This is an interesting situation. On the lands I hunt the owners expect me to act in their and the animals best interest. I have been in contact with the state biologists many times over the years. I don't have all the answers bit I am not worried about asking questions. It is probably best you didn't try to consume the deer. If I understand correctly you used a tag. I think that is a personal decision that I applaud.

From: Bowriter
03-Jan-18

Bowriter's embedded Photo
Bowriter's embedded Photo
Sorry for the quality but this was shot at over 150-yards. Check the jaw on this lady.

From: t-roy
03-Jan-18

t-roy's embedded Photo
t-roy's embedded Photo
I think this one swallowed a basketball.

From: DaleT
03-Jan-18
I think these last two photos kinda substantiate my point. There is nothing in the original post describing the pathology of the thoracic cavity (yellow, foul smelling, puss like stuff) that would suggest the herd or the landowner has a problem. I would bet that if one lanced the swellings on deer in the above photos, you might very well encounter similar white or yellow, foul smelling, puss like stuff. There are numerous ways that foreign bodies (thorns, arrows), fighting wounds, etc. can produce these lesions (abscesses) in wild animals. To assume (especially with no training in animal pathology), that the lesion was reflective of something that is likely to endanger "the good of the herd and the owner" & THEN TO DISREGARD THE LANDOWNER'S REQUEST TO NOT INVOLVE THE F&G - is reminiscent of "the sky is falling" approach and certainly is "making a mountain out of a mole hill" - IMO. Again, just my 2 cents worth - which, I would add, has been pointed out as"...that's all it was worth".

From: Topgun 30-06
03-Jan-18
From: DaleT 03-Jan-18 I think these last two photos kinda substantiate my point. There is nothing in the original post describing the pathology of the thoracic cavity (yellow, foul smelling, puss like stuff) that would suggest the herd or the landowner has a problem. I would bet that if one lanced the swellings on deer in the above photos, you might very well encounter similar white or yellow, foul smelling, puss like stuff. There are numerous ways that foreign bodies (thorns, arrows), fighting wounds, etc. can produce these lesions (abscesses) in wild animals. To assume (especially with no training in animal pathology), that the lesion was reflective of something that is likely to endanger "the good of the herd and the owner" & THEN TO DISREGARD THE LANDOWNER'S REQUEST TO NOT INVOLVE THE F&G - is reminiscent of "the sky is falling" approach and certainly is "making a mountain out of a mole hill" - IMO. Again, just my 2 cents worth - which, I would add, has been pointed out as"...that's all it was worth".

I didn't assume anything, but without even looking at the problem that the OP found how in the heck can you make that statement that it won't affect the herd? Answer is that you can't without at least submitting it for testing. CWD doesn't show it's ugly head until the animal is close to death or dies if it first doesn't die from another cause like a hunter or vehicle, so I guess you'd not want to investigate any animal that has something strange looking because "you don't want to make a mountain out of a mole hill for the landowner!"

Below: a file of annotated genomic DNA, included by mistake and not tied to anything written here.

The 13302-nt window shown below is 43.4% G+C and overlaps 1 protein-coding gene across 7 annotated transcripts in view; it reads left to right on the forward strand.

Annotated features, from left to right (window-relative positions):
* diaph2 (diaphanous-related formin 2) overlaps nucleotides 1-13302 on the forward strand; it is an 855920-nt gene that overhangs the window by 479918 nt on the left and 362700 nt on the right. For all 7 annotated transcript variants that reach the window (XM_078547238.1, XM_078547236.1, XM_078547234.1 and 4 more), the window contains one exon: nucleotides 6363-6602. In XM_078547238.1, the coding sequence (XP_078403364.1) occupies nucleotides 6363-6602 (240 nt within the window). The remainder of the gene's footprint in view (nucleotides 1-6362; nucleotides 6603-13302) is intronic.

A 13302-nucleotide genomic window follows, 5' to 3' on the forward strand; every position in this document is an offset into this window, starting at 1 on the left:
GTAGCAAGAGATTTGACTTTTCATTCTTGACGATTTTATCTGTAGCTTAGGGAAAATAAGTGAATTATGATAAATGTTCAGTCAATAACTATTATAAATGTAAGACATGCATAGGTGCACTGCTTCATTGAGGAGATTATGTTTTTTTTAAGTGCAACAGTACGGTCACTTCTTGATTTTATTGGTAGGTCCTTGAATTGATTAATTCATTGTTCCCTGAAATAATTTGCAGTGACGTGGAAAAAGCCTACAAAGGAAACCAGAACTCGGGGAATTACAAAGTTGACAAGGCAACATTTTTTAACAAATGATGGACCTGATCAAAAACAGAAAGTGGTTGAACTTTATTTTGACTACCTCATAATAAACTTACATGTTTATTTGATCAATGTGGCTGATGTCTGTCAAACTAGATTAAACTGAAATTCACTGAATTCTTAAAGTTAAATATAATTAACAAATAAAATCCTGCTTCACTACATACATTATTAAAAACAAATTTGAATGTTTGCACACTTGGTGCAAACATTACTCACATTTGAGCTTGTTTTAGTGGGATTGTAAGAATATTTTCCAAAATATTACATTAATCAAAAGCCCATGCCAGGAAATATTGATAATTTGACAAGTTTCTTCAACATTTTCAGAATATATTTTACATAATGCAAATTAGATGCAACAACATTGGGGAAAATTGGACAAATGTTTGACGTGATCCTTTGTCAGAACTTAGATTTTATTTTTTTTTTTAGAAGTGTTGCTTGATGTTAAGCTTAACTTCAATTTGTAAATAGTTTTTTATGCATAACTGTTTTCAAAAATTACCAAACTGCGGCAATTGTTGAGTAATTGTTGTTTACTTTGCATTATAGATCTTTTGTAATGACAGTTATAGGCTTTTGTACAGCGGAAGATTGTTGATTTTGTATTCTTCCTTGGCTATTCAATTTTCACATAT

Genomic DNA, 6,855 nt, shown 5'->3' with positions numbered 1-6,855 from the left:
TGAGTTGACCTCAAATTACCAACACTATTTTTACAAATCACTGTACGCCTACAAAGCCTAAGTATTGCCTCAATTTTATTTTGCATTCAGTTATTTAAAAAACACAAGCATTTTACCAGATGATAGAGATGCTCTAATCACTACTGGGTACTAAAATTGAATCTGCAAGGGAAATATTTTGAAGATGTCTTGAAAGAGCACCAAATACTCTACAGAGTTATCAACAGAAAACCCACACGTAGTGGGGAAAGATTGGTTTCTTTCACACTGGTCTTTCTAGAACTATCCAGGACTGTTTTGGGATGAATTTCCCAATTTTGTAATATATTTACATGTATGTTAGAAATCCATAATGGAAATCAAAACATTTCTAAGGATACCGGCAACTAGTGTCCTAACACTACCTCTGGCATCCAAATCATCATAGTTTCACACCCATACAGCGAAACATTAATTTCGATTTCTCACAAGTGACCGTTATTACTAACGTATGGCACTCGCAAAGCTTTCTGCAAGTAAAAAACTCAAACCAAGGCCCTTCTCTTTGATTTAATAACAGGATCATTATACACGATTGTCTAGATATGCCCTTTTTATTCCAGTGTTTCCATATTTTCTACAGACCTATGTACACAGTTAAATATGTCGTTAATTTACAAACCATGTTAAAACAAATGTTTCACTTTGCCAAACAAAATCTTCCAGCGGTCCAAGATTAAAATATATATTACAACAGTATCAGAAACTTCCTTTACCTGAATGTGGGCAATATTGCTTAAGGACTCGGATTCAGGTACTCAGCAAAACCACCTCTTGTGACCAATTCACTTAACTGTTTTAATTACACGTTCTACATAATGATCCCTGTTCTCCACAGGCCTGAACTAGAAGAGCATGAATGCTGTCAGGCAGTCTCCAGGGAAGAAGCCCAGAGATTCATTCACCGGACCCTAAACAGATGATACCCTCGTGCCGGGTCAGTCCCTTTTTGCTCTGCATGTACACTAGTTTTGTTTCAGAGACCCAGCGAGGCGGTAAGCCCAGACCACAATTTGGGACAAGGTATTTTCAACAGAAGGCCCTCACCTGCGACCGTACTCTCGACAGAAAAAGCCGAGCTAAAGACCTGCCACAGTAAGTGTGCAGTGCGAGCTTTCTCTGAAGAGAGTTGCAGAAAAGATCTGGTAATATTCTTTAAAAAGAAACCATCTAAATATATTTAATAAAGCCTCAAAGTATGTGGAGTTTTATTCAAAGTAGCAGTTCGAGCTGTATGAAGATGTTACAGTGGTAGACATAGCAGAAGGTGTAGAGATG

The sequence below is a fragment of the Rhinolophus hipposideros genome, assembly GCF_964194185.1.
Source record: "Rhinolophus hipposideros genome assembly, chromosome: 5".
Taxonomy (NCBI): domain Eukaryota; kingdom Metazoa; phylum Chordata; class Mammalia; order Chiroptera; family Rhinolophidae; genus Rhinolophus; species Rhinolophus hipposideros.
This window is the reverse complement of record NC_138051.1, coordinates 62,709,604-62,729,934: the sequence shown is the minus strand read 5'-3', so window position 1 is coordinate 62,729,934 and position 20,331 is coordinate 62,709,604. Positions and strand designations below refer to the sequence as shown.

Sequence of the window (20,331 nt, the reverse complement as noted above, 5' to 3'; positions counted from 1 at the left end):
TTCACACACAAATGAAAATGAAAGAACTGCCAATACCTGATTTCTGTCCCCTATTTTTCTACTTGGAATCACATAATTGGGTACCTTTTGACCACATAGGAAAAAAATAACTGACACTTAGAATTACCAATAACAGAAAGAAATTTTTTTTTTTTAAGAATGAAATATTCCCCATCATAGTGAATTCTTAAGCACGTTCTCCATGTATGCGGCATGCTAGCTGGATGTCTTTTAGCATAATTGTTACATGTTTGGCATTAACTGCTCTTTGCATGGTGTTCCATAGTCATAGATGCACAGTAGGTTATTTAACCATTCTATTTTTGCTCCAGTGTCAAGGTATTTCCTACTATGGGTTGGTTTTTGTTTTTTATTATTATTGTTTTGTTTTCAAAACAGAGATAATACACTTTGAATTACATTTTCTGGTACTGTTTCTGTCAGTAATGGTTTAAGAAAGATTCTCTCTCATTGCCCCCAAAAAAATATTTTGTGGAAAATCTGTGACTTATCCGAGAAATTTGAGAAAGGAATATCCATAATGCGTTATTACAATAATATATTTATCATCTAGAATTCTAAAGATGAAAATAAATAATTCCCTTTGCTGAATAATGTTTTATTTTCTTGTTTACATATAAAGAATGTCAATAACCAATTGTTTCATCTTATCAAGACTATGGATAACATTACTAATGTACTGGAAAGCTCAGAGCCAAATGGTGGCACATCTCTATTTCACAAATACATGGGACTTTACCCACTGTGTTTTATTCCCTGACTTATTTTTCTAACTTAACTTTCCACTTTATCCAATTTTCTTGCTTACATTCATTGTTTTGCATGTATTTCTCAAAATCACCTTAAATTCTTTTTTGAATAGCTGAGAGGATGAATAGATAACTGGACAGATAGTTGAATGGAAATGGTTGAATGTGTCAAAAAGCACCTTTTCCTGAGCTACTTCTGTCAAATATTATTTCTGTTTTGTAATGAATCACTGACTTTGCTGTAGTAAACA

From: Bowriter
03-Jan-18
Dale T is dead on. Can be many causes for swelling such as those. The doe I pictured had twin fawns and seemed to be doing just fine. So, she walked. Two-years ago, I killed one with a swelling that size in her jaw. It was the result of an acorn becoming lodged between her teeth and jaw skin. It had abscessed and she, was not doing well.

From: EMB
03-Jan-18
Boy, this went sideways in a hurry. When I first inspected the deer, I thought the cyst might be an old wound. There was another spot on the opposite side well back where I thought the ribs had been damaged. I didn't spend a lot of time trying to diagnose the issue once it was skinned and cleaned.

Of all of hundreds of deer killed on this farm over the years, this was one of kind. I would not have disregarded the landowner's wishes. He is also a very dear friend. He didn't think it that big of deal except to make sure that I didn't take it home and try to feed it to him later. I've been known to do that with the pigs he hates.

As an aside several years ago I shot a REALLY nice deer at 20 yds. I thought it was a good shot, but the deer apparently jumped the string. All I found of that deer was a an arrow broken off several inches behind the BH and some type of clear fluid. The next year the landowner called to tell me he had shot a REALLY nice deer. He recovered my 125 grn Steelforce BH from the backbone directly above and behind the shoulder. I told him he was welcome for the assist. When the deer was mounted, he made a necklace with the BH and hung it around its neck.

Deer do survive wounds, and this may just be a case in point. Thanks guys.